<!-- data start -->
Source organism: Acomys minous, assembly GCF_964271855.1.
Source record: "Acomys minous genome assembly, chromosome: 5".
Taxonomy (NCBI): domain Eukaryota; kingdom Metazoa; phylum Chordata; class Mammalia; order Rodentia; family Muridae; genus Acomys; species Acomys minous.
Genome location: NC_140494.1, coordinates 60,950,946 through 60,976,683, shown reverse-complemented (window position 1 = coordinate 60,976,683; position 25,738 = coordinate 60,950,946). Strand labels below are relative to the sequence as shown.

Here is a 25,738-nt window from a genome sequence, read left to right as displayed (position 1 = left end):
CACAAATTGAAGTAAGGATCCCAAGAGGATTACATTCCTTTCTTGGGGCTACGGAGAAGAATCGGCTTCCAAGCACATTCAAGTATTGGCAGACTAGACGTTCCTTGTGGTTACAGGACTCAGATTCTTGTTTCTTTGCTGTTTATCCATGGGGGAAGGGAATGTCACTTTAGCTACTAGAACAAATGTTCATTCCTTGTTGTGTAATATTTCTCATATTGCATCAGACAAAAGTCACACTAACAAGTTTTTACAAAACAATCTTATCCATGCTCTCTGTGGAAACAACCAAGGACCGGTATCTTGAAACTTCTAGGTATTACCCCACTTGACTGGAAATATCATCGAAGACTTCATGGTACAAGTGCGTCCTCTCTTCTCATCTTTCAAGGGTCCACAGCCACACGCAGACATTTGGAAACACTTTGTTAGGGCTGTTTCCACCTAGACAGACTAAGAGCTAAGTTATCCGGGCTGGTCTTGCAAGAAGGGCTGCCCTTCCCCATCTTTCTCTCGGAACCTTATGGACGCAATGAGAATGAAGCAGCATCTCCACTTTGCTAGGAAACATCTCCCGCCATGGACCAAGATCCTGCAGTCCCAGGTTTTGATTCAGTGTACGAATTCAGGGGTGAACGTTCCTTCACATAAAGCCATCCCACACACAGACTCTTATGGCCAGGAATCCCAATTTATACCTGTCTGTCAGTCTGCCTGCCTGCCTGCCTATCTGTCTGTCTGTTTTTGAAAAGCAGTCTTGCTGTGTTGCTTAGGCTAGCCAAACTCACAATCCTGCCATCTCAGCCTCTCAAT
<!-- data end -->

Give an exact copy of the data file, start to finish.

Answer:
Source organism: Acomys minous, assembly GCF_964271855.1.
Source record: "Acomys minous genome assembly, chromosome: 5".
Taxonomy (NCBI): domain Eukaryota; kingdom Metazoa; phylum Chordata; class Mammalia; order Rodentia; family Muridae; genus Acomys; species Acomys minous.
Genome location: NC_140494.1, coordinates 60,950,946 through 60,976,683, shown reverse-complemented (window position 1 = coordinate 60,976,683; position 25,738 = coordinate 60,950,946). Strand labels below are relative to the sequence as shown.

Here is a 25,738-nt window from a genome sequence, read left to right as displayed (position 1 = left end):
CACAAATTGAAGTAAGGATCCCAAGAGGATTACATTCCTTTCTTGGGGCTACGGAGAAGAATCGGCTTCCAAGCACATTCAAGTATTGGCAGACTAGACGTTCCTTGTGGTTACAGGACTCAGATTCTTGTTTCTTTGCTGTTTATCCATGGGGGAAGGGAATGTCACTTTAGCTACTAGAACAAATGTTCATTCCTTGTTGTGTAATATTTCTCATATTGCATCAGACAAAAGTCACACTAACAAGTTTTTACAAAACAATCTTATCCATGCTCTCTGTGGAAACAACCAAGGACCGGTATCTTGAAACTTCTAGGTATTACCCCACTTGACTGGAAATATCATCGAAGACTTCATGGTACAAGTGCGTCCTCTCTTCTCATCTTTCAAGGGTCCACAGCCACACGCAGACATTTGGAAACACTTTGTTAGGGCTGTTTCCACCTAGACAGACTAAGAGCTAAGTTATCCGGGCTGGTCTTGCAAGAAGGGCTGCCCTTCCCCATCTTTCTCTCGGAACCTTATGGACGCAATGAGAATGAAGCAGCATCTCCACTTTGCTAGGAAACATCTCCCGCCATGGACCAAGATCCTGCAGTCCCAGGTTTTGATTCAGTGTACGAATTCAGGGGTGAACGTTCCTTCACATAAAGCCATCCCACACACAGACTCTTATGGCCAGGAATCCCAATTTATACCTGTCTGTCAGTCTGCCTGCCTGCCTGCCTATCTGTCTGTCTGTTTTTGAAAAGCAGTCTTGCTGTGTTGCTTAGGCTAGCCAAACTCACAATCCTGCCATCTCAGCCTCTCAAT